Comics Reviewed! Secret Avengers, Spider-Woman and more!

Secret Avengers #1 (Marvel, $3.99)
By Devon Sanders

Secret Avengers just may be the perfect superhero comic book. It has Valkyrie, my favorite member of The Defenders. The long-awaited return of The Beast to The Avengers ranks. Moon Knight, a character I always thought was cool but never really wanted to spend money on in a solo book. War Machine, as the resident tech guy. (Also, see “Moon Knight.”) My two favorite cast members from writer Ed Brubaker’s Captain America run, Sharon Carter and The Black Widow. The Irredeemable Ant-Man offered redemption by the only man capable of doing so, wholeheartedly. Steve Rogers, former Captain America, agent of counter-terrorist organization, S.H.I.E.L.D. What could make it better? The Secret Avengers on the hunt for The Serpent Crown with The Serpent Society and the far more evil RoXXon Energy Corporation in hot pursuit, pure fanboy indulgence run amok. Artist Mike Deodato illustrates it all wonderfully with well-composed action sequences, proper superhero anatomy and the only two facial expression one should ever see on Steve Rogers face; a smile and dogged determination. And when War Machine looks at the former Cap and basically asks, “Do you have a man on Mars,” and with a smile, he answers, “Of course I do…,” all you can do is say, “Of course, he does.” With espionage and superheroics on the planet Mars, Secret Avengers #1 is equal parts G.I. Joe and Avengers and a comic that dares you not to find it “awesome.”


Zatanna #1 (DC, $3.99)
By Jeb D.

I often think that the biggest challenge facing today’s superhero writers is trying to bring some depth to characters that were originally created to be little more than a cool-looking costume. That’s particularly hard with female characters designed mostly for adolescent prurience, and if there’s a poster child for this, it’s Zatanna. And bless Paul Dini, he continues soldiering on, trying to turn the Shapely Sorceress into a credible modern career woman—the kind of modern woman, though, whose career happens to involve doing a stage show in fishnets, all legs and chest, chained and gagged and on display with that chest right in the reader’s face. And, of course, she doesn’t use real magic in order that she might amaze people with stage magic. It’s sort of like there’s a separate Dini-verse within the DCU: a place where everyone agrees to pretend that Zatanna’s just an ordinary gal, and no one thinks that her stage show is in any way strange for its kinky sexiness, or for her casting actors portraying a mass murderer (The Joker) and rapist (Dr. Light) as comic foils. It’s not a bad conceit, necessarily, but it is one that takes a bit of getting used to.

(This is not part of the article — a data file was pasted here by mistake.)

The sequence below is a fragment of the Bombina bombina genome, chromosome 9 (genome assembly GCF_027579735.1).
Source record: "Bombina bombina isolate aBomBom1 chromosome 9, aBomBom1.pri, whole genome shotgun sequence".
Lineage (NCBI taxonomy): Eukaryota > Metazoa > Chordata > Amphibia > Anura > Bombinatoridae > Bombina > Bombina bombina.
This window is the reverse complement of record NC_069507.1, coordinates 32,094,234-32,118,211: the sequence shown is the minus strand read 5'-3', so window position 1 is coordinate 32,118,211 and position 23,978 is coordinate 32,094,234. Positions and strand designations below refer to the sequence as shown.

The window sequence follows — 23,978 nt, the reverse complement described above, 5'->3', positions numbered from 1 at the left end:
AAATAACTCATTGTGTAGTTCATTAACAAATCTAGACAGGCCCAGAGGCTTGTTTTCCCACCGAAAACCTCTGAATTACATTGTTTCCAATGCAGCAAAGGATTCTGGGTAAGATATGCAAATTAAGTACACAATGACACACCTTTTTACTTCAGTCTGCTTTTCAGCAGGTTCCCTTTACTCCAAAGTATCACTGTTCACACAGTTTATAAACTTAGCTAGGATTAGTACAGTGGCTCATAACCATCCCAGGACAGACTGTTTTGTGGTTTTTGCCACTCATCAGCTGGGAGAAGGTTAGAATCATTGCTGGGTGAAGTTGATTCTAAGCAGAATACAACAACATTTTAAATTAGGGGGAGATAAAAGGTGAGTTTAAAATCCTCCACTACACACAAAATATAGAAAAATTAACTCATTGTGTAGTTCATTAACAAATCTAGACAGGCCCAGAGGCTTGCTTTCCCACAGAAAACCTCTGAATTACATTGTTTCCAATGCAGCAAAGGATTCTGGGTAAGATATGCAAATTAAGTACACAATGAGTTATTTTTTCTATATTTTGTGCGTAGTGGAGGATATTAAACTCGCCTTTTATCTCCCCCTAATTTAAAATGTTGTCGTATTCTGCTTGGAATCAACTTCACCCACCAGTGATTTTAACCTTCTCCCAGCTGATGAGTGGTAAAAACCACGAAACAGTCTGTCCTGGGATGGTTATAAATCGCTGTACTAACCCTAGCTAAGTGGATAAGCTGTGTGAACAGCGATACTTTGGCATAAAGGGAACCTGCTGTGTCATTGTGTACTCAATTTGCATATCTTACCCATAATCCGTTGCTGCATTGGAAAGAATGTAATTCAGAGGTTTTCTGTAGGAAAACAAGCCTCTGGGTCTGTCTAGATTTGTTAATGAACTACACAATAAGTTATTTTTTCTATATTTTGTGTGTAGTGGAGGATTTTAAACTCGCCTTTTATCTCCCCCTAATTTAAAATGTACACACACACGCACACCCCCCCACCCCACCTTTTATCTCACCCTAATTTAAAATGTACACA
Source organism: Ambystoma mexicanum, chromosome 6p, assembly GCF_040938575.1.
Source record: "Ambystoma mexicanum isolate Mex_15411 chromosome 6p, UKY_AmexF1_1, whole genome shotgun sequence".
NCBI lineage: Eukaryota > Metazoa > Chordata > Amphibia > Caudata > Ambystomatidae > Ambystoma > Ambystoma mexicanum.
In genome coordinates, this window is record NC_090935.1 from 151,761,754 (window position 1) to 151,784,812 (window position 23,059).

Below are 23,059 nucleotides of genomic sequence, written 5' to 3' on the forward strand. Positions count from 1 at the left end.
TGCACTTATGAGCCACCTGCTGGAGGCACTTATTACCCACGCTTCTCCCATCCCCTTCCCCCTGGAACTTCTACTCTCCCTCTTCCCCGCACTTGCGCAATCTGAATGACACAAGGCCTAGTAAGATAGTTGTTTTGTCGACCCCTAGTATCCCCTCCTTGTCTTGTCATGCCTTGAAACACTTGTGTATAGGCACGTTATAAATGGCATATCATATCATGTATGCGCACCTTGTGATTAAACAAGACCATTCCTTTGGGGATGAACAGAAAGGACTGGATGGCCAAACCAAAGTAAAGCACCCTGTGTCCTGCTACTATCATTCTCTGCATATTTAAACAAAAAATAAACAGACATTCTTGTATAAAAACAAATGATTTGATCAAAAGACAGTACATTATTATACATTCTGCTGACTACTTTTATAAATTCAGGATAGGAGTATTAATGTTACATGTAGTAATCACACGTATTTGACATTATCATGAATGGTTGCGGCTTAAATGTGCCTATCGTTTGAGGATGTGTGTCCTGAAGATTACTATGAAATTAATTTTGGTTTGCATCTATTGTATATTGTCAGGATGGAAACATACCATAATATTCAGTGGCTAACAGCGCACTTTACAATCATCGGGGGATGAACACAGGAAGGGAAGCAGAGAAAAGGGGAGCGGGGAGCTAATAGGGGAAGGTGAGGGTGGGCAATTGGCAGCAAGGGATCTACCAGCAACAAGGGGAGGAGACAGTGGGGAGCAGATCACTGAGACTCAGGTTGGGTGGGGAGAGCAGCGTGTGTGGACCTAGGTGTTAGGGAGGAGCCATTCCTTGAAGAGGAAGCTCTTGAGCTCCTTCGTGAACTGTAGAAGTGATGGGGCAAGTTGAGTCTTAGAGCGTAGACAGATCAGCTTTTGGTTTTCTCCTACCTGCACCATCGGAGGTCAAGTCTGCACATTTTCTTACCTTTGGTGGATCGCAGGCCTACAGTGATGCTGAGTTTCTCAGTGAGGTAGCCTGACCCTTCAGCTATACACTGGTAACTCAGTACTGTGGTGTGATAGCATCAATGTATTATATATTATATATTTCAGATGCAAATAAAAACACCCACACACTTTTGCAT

Once past the opening, Zatanna finds herself conducting a (rather talky) investigation into a mass murder with supernatural elements—at the behest, naturally, of a good-looking San Francisco police detective. The two engage in some rather flat banter that’s trying a bit too hard for cute, and which also belies what ought to be the weirdness of what he’s asking Zatanna to take on: paint a room with mystical slaughter and everyone treats it as just another case. Either Zatanna, or Detective Colton, is in the wrong story here: it’s either too big for him, or not big enough for her. Dini takes us through some fairly predictable (and dull) mystery-story beats in order to let us get oriented to Zatanna and her environment, but I hope we get past that quickly: a character who can turn foes into bunnies or pumpkins isn’t going to be terribly satisfying if she remains a traditional gumshoe with a few flashy tricks. It’s early, of course, but right now, Zatanna’s far more interesting than the story that she is in.

Longtime cover artist Stephane Roux does the first interiors I’ve seen from him, and it’s quite nice: more than a bit reminiscent of Ryan Sook‘s work on Morrison’s Seven Soldiers: Zatanna series. Zatanna’s concerned face isn’t that much different from her worried face from her determined face, but she cuts an impressive figure, and the mystical hoodoo that goes on is varied and visually entertaining. Roux is also following in the footsteps of the recent corps of X-Men artists who made good use of the exotic (!) San Francisco setting.